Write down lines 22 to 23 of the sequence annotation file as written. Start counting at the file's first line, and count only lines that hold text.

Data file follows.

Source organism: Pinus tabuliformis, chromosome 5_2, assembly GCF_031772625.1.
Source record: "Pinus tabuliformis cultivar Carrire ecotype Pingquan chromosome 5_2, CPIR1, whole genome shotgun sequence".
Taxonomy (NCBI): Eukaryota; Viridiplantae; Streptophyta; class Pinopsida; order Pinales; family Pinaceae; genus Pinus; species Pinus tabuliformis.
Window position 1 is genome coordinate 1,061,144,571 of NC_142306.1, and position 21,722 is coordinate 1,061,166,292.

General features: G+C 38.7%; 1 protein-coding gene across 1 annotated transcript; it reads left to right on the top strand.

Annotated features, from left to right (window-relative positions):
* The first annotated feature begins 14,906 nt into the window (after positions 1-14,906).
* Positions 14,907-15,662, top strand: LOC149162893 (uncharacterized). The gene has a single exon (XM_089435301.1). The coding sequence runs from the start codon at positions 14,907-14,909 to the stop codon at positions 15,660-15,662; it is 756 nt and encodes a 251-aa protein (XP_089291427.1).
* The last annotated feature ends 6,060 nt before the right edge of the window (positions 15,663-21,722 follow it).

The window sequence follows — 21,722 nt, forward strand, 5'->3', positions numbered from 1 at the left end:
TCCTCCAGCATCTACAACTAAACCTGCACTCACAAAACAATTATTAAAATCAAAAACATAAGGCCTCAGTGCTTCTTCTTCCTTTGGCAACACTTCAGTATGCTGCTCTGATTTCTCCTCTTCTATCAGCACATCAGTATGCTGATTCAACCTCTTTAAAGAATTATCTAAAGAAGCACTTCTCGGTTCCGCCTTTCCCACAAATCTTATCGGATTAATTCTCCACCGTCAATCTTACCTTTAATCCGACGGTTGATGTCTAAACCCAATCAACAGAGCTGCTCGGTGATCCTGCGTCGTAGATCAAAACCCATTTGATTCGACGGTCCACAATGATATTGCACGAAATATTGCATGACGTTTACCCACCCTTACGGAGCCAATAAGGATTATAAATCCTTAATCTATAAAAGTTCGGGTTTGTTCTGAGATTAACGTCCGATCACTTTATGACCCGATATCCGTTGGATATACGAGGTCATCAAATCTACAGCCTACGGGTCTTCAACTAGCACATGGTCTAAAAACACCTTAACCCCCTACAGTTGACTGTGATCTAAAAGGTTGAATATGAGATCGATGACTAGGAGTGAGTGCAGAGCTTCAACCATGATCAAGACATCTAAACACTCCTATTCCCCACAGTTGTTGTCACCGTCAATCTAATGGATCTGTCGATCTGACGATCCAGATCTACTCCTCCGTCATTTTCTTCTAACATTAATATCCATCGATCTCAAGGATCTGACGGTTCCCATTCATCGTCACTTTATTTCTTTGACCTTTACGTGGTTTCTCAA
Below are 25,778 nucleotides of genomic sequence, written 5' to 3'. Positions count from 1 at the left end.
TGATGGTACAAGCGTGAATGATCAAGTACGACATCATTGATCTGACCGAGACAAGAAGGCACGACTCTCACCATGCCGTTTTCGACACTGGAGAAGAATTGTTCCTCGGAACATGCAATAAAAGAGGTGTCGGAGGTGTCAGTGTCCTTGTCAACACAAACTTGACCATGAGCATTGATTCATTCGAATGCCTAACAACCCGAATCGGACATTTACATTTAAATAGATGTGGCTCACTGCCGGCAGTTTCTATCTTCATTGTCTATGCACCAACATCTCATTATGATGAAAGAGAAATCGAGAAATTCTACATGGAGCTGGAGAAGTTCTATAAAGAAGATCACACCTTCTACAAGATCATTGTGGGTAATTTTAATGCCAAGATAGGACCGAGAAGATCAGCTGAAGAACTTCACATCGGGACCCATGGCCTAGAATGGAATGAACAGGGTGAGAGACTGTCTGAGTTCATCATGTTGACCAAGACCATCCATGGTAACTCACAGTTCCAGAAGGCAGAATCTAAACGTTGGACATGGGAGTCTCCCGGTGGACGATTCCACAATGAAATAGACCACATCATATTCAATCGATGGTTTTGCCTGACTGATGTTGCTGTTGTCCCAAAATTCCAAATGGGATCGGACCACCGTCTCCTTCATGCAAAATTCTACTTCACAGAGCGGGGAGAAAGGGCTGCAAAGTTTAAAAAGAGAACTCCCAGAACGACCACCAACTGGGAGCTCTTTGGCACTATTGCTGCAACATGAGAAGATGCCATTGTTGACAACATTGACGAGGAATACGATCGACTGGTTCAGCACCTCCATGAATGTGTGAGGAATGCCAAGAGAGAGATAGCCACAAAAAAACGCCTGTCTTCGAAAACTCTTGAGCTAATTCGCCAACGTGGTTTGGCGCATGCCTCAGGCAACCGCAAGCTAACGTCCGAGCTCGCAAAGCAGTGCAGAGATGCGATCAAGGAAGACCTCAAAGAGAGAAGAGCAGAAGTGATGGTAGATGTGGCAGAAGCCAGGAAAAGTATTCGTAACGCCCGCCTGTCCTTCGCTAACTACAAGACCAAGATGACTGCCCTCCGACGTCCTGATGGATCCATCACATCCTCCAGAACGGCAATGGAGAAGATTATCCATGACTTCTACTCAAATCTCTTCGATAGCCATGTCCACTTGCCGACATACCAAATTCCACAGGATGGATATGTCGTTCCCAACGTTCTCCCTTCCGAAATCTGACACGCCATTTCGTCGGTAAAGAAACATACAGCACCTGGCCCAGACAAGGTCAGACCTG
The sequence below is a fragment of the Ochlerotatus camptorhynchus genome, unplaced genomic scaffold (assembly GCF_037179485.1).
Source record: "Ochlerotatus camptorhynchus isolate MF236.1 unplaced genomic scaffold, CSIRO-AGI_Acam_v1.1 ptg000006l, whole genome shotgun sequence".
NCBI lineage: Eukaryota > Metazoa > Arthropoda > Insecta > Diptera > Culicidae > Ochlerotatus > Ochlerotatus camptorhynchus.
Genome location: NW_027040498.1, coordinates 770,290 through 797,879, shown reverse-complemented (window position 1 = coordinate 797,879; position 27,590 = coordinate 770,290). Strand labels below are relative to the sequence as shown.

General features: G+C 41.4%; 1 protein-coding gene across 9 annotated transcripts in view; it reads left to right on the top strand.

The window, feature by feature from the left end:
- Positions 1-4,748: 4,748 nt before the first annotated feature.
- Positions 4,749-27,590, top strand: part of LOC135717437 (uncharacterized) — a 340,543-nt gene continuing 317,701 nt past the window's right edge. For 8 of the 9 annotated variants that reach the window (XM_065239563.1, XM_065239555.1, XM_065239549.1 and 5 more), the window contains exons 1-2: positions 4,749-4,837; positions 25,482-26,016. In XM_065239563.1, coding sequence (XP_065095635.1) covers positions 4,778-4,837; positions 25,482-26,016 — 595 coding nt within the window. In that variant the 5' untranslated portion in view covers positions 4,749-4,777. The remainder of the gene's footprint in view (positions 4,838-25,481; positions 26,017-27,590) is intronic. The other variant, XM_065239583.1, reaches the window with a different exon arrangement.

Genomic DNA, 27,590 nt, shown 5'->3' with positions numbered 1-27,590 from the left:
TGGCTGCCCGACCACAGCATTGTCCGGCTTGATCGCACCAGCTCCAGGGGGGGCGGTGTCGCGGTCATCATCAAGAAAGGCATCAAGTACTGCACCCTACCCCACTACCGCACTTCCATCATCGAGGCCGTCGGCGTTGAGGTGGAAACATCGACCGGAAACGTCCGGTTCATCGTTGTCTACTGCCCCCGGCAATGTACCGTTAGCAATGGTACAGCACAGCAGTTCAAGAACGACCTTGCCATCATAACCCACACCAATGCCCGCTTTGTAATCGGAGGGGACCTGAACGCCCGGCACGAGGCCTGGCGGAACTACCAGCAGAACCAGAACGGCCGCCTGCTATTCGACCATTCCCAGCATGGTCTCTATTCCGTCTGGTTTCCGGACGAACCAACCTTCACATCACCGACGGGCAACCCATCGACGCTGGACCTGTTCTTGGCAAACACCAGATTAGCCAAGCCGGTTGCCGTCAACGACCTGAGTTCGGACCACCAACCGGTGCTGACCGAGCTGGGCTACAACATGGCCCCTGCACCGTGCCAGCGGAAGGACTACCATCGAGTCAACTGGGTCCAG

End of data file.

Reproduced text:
Genomic DNA, 27,590 nt, shown 5'->3' with positions numbered 1-27,590 from the left:
TGGCTGCCCGACCACAGCATTGTCCGGCTTGATCGCACCAGCTCCAGGGGGGGCGGTGTCGCGGTCATCATCAAGAAAGGCATCAAGTACTGCACCCTACCCCACTACCGCACTTCCATCATCGAGGCCGTCGGCGTTGAGGTGGAAACATCGACCGGAAACGTCCGGTTCATCGTTGTCTACTGCCCCCGGCAATGTACCGTTAGCAATGGTACAGCACAGCAGTTCAAGAACGACCTTGCCATCATAACCCACACCAATGCCCGCTTTGTAATCGGAGGGGACCTGAACGCCCGGCACGAGGCCTGGCGGAACTACCAGCAGAACCAGAACGGCCGCCTGCTATTCGACCATTCCCAGCATGGTCTCTATTCCGTCTGGTTTCCGGACGAACCAACCTTCACATCACCGACGGGCAACCCATCGACGCTGGACCTGTTCTTGGCAAACACCAGATTAGCCAAGCCGGTTGCCGTCAACGACCTGAGTTCGGACCACCAACCGGTGCTGACCGAGCTGGGCTACAACATGGCCCCTGCACCGTGCCAGCGGAAGGACTACCATCGAGTCAACTGGGTCCAG